Table 2 summarizes the nutritional values of the identified foodstuffs at VT-CH-94. (Note that Atlantic salmon, as with beans, was not identified at the site, but is included as a representative, though unusual, fish. The food value data for butternuts are incomplete, so the English walnut data have been taken as the minimum food value for comparative purposes.) It can be seen that, except for carbohydrates and vitamins A and C, the butternut per weight is a superior food to corn. Greens and berries containing vitamin C would be plentiful in a riparian environment, however, and fish would supply vitamin A. Significantly, butternuts offer a 6 1/2 times greater supply of energy (kJ) per unit than maize. Thus, even if we assume that the total corn returns were higher than what could be gathered in the wild— a fact which VT-CH-94 does not appear to confirm— would the human energy expenditure needed for farming be worth it? The answer is obviously yes at some time, or we would not have recovered the cultigens.
We do know that populations in the Champlain Lowland had evidently made a choice by Late Woodland times to add corn (and presumably beans), with its storable properties, to the diet. It is apparent, however, that the people inhabiting VT-CH-94 were not highly dependent upon horticultural resources. Thus, the site may be typical of a transitional period of experimentation during which butternuts and maize were equally important parts of the subsistence base. Butternuts, per weight, are nutritionally more sufficient than maize and the trees need not be tended. Yet, the cyclical nature of the butternut harvest and the effort to gather significant, storable quantities would have imposed problems if large groups had tried to rely on this resource as a staple. Alternatively, the cultivation of maize is a labor intensive undertaking and must be carried out over several seasons of the year. During a period of incipient cultivation, the yields may not have always been as high as expected later in prehistoric agricultural development.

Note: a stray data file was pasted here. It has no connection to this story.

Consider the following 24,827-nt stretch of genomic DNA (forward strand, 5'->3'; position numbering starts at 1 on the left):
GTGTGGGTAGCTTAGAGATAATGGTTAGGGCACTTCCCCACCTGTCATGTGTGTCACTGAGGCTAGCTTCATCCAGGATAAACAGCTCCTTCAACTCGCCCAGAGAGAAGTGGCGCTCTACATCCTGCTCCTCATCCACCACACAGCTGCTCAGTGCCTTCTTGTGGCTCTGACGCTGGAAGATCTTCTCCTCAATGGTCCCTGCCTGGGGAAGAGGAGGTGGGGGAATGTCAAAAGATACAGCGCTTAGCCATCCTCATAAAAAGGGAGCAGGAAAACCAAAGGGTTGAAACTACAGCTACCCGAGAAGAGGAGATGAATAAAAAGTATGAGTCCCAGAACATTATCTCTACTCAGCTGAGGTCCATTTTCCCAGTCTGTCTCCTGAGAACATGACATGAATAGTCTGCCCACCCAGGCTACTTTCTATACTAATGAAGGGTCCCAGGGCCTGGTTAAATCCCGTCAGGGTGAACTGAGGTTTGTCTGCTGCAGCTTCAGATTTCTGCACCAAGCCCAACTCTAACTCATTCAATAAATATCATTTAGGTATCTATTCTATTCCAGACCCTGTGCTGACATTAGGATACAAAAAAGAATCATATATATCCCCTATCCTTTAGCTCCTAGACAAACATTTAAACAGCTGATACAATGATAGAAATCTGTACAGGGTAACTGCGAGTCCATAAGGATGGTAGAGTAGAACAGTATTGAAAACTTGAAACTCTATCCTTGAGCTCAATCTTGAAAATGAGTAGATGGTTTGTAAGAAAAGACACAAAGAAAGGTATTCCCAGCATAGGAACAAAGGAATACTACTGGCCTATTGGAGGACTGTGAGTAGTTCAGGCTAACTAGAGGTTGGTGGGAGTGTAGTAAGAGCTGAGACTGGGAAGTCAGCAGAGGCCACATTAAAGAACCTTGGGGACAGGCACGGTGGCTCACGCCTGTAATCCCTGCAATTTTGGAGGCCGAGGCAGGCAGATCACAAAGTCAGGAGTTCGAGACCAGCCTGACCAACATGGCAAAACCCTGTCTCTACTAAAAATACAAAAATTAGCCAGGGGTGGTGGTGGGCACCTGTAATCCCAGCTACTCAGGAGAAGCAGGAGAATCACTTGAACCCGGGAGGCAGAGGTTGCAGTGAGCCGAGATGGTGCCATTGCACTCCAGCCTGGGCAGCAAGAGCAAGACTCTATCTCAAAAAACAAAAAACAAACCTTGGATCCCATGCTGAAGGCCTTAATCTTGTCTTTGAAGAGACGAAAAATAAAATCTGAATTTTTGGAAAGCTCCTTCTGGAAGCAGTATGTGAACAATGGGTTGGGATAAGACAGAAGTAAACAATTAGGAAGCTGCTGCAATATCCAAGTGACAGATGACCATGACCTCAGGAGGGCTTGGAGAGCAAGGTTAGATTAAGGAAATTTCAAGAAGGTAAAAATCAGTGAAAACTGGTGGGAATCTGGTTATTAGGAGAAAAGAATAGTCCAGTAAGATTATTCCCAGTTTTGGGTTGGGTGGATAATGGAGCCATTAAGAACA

Together these foods are nutritionally complementary, with corn supplying the carbohydrate deficiencies in nuts, while the nuts provided far higher amounts of protein and energy than maize. The Late Woodland Champlain peoples had greatly expanded their nutritional